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Prompt Efficient Service
"The work Alexanders provides is very prompt, professional and they are helpul in giving advice."
Great outfit & service
"Quick appointment made, testing completed and good advicr"
"Absolutely fantastic service, trustworthy and friendly staff. Ticked all the boxes for me."
"Helpful and honest guy's. Refreshing these days."
Always Very Good
"I have been using the Albert Road Services Station for many years and always find them friendly, helpful, affordable and efficient. Highly Recommended."
Great affordable service
"Im very pleased with the overall process. From booking the vehicle for service through collection. Booked the same day and got the job done in a few hours. Highly recommended"
"Great all the time"
"Very happy with the whole package from reception to completed repairs - competetively priced and I was kept informed during the process.... Brilliant service"
Great honest service
"I was kept informed throughout, and repairs were only done if necessary. Will definitely be back."
Power Assisted Steering, or ‘PAS’ as it is also known, is a mechanism that helps you to steer your car. In most vehicles, the PAS relies on a hydraulic system to aid turning the vehicle's wheels. If you have ever driven a car with no Power Steering you will have most certainly noticed the difference between having PAS and not. Power Steering used to be a luxury in certain vehicles, but nowadays it is almost standard in every type of vehicle.
There are two types of power steering: rack-and-pinion and the recirculating ball. Rack-and-pinion is the most common system. Although not as widespread, the recirculating ball system is still in use, mainly on vans and trucks.
In both systems, two high-pressure hoses connect the steering rack to both sides of the centre seal. One hose directs high pressure hydraulic fluid from the power steering pump to the steering mechanism, while the other allows fluid to flow back to the pump. When the steering wheel is turned left or right, the steering mechanism allows the hydraulic fluid to pass to that side of the rack. That pressure assists the vehicle's steering power by pushing the seal and rack in one direction or the other.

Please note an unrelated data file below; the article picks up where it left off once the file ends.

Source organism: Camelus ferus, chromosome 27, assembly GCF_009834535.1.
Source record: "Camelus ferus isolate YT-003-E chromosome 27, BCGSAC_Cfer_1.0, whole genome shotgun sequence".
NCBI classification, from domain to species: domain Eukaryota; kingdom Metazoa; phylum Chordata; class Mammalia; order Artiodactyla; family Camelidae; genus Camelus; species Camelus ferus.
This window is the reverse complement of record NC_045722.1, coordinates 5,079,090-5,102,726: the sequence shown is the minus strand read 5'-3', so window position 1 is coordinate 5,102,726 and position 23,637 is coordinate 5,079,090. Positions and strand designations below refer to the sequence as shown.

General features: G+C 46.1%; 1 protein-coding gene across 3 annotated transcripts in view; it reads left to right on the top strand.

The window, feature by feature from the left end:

Chrysler has been making affordable, luxury vehicles for close on 100 years. Known as one of the original Big 3 American automakers (the others being Ford and GM), the company was founded in 1920s Detroit by Walter P. Chrysler. Chrysler started out with an innovative model called the Chrysler Six, built upon the philosophy of ‘design with purpose’. Other iconic models from the last century include the 1955 Chrysler 300C with its distinctive tailfins, a classic 50s car which tore up the racetrack at Daytona.
A brand as American as Levi’s and Coca Cola, in 2009 Chrysler moved into an alliance with Fiat. Then in March 2015 came the announcement that Chrysler vehicles would no longer be sold in the UK by 2017. Despite this there are still plenty of models on British roads. You may be driving the 300C, a large luxurious saloon whose looks owe quite a debt to the classic Bentley; the Delta, a medium sized hatchback with a roomy interior; the Grand Voyager - an enormous, practical but luxurious 7-seater, as seen on ‘The Apprentice’; and the baby of the family, a five door supermini named Ypsilon.
How can you save money (and the environment) while you drive?
As every garage owner will tell you, there are some tried and tested ways to cut down on your petrol costs (and consumption) while you’re out and about in Barton-upon-Humber or beyond. One is to shut your windows. If you can hear that wind noise in your car it’s costing you more to drive. This is because the car becomes less aerodynamic and has to work harder to motor along. Removing a roof rack will improve your fuel efficiency for the same reason. Another useful tip is to combine short trips into one; each time you drive after your car has been parked for a while the engine will be cold and need to use a lot more fuel for the first 5 miles or so. If you do one trip from school drop-off to supermarket to office you’ll use far less fuel than if you do all those trips individually.
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